Calgary Marine Businesses Begin to Reopen After Floods

Some marine businesses in Calgary, Alberta, have already re-opened their doors after widespread flooding last week forced evacuations. Massive flooding began Thursday night in the low-lying areas across Calgary and other parts of southern Alberta, destroying homes and businesses while forcing residents to evacuate.

"The flooding started on Thursday evening,' says Graham Woods a Retail Associate with Undercurrents, a kayak, canoe and paddleboat dealer located on the south side of the Bow River in Calgary. "We're on the south side of Bowness Road. The north side of Bowness Road was evacuated, so we weren't evacuated. We had no water damage in the store. There was a little bit in the basement below us but we don't that space. We were very lucky that we didn't get affected. We shut down early on Thursday and were closed for Friday and Saturday. We are predicting that for the remainder of the season it will probably be slow for boat sales because a lot of people are putting money back into their homes again or waiting for reimbursement, so they don't have the money to go out and spend on boating. However, for the most part it's back to business as usual for us.'

"The floods have affected us indirectly,' reports Kevin Isabey, Co-owner of Rayburns Marine World, which has a location in Calgary. Rayburns is a dealer of Cobalt, MasterCraft, Regal, Crownline and Misty Harbor boats. "The store itself is sitting high and dry up on the hill overlooking downtown Calgary, so it hasn't been affected physically. Some members of our staff were definitely displaced. Some of them had to be evacuated from their homes Friday and Saturday. As devastating as this has been for our city, the community and surrounding area has reached out to help. We'll be doing our part as well.'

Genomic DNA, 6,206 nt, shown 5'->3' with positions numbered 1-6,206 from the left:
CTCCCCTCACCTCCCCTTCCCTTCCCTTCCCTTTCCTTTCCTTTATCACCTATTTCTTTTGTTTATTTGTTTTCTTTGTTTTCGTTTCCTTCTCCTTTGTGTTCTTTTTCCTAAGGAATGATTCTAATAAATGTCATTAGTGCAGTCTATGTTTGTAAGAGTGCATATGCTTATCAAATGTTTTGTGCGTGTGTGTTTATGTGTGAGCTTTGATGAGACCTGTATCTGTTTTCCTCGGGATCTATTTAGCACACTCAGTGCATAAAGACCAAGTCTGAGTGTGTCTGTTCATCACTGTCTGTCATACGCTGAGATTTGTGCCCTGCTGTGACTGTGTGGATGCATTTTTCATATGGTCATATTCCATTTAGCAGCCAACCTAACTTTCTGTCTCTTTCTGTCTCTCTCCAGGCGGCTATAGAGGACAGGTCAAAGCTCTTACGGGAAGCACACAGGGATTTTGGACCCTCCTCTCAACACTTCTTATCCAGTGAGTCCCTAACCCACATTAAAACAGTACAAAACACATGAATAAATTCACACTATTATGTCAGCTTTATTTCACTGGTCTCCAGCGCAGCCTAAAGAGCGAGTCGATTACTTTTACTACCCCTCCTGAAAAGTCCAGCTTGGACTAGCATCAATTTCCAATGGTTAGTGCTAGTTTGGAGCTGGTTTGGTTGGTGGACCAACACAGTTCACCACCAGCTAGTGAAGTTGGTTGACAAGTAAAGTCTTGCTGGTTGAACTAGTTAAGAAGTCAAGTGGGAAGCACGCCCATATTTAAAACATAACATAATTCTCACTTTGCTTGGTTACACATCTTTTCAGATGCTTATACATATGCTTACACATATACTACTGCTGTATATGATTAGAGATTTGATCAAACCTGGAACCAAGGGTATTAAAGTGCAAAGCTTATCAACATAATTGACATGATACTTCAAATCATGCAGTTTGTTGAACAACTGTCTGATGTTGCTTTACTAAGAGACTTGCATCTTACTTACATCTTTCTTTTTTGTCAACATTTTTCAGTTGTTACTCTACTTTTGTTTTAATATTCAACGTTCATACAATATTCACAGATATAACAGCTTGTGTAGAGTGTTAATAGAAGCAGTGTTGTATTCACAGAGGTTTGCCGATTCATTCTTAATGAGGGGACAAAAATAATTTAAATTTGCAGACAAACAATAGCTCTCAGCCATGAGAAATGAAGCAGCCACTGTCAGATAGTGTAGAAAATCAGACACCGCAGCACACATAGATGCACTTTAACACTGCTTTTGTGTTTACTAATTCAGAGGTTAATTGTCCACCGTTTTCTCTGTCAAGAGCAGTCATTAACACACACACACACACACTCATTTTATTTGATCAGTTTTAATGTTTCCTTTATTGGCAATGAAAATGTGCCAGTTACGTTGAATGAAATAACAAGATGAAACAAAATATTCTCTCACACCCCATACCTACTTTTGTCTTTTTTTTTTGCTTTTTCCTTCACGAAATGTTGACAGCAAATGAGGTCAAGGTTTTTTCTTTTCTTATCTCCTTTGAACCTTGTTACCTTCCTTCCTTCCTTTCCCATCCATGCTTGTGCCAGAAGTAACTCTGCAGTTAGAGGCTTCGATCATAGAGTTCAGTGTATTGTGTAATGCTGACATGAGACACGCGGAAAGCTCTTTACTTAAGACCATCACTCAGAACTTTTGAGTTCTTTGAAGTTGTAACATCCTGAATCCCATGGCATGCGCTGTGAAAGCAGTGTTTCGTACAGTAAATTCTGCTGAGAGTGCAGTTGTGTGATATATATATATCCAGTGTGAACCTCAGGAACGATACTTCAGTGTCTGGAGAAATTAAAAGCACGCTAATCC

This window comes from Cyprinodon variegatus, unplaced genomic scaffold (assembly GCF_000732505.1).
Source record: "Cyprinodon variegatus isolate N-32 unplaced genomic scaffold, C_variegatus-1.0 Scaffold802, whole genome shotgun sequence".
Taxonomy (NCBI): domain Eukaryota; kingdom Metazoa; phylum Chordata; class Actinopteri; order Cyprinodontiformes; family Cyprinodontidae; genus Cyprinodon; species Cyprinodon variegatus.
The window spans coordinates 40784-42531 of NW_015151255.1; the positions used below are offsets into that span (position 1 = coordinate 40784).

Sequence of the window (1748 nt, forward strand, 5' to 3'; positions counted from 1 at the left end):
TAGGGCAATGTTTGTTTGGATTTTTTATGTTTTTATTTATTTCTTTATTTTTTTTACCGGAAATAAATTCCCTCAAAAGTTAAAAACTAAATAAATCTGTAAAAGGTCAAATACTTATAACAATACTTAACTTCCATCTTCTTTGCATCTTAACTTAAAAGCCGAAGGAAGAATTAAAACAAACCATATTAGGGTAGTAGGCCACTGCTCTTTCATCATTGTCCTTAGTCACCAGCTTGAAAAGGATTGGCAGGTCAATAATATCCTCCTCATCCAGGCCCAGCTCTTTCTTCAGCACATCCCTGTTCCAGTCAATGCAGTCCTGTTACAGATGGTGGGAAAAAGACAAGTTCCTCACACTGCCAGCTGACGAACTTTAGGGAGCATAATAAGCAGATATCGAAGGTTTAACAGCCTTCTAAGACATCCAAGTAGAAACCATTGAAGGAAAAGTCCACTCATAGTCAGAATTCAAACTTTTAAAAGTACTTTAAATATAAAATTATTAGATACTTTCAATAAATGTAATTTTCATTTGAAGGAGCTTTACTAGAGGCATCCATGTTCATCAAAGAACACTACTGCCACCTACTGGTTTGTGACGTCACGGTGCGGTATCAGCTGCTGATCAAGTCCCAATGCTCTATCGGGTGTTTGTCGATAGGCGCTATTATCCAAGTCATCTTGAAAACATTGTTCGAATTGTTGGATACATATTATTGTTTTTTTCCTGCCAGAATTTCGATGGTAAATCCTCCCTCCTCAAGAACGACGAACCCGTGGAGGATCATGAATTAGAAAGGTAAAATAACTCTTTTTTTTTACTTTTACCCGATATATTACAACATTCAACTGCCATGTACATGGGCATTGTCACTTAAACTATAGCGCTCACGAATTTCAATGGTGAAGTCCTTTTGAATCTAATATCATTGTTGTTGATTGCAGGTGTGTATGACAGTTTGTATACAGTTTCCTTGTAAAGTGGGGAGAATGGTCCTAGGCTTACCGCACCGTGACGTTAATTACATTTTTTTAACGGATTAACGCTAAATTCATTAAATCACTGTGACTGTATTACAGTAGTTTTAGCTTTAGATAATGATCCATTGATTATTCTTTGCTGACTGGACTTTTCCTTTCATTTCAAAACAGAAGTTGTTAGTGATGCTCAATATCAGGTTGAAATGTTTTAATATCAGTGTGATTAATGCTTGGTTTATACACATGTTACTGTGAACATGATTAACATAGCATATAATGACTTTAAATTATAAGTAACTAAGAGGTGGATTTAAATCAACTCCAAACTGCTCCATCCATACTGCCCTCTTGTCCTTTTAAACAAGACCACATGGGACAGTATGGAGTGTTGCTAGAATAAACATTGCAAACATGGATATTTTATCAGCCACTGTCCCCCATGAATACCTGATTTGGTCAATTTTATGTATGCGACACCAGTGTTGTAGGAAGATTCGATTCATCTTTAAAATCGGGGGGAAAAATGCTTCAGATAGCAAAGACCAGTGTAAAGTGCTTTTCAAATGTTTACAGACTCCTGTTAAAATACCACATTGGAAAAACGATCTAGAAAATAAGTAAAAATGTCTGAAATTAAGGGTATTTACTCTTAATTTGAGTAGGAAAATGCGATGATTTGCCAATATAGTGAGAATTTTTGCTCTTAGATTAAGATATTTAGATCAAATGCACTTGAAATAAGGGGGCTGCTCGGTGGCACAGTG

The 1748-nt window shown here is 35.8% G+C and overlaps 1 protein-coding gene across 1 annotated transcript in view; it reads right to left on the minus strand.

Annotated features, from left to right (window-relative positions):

Hyperactive Watersports, a Tigé dealer located in Calgary on the North Side of the Bow River, took to social media to provide its customers updates on the flooding situation. "We at Hyperactive Watersports wish to offer our condolences to everyone in Bragg Creek, Canmore, Calgary, High River, Turner Valley, and everywhere else in southern Alberta affected by this week's flooding,” said the dealership in a message posted on its Facebook page. “Although we were lucky enough not to experience any damages to our location, we know thousands of people were not. To all that are displaced or affected by the floods in any way, stay strong and you are in our thoughts.”

Jeff Bezzeg, General Manager Absolut Watersports, a Calgary-based dealer of Centurion boats, says his business narrowly missed being affected. "We were pretty close to the river but were on a higher spot and we lucked out,' says Bezzeg. "However, if you go three blocks down the street it's complete devastation. We had to shut down for two days. There was a mandatory evacuation on Thursday and Friday. We were about three or four blocks from the flood area. It's receding now but it's going to take a long time to clean up. This has already had an impact on business. I had a boat deal fall apart because of it. The customer was in the area that was hit and lost his house, so he really doesn't need a new boat, he needs to build a house. So this will definitely affect us.'

CBC News reported Monday that Alberta Premier, Alison Redford, said the province approved a $1 billion emergency fund to help rebuild the affected communities.

Parts of downtown Calgary remains closed as utilities are restored and cleanup efforts continue. Public and Catholic schools remain closed in the city but are expected to reopen on June 27.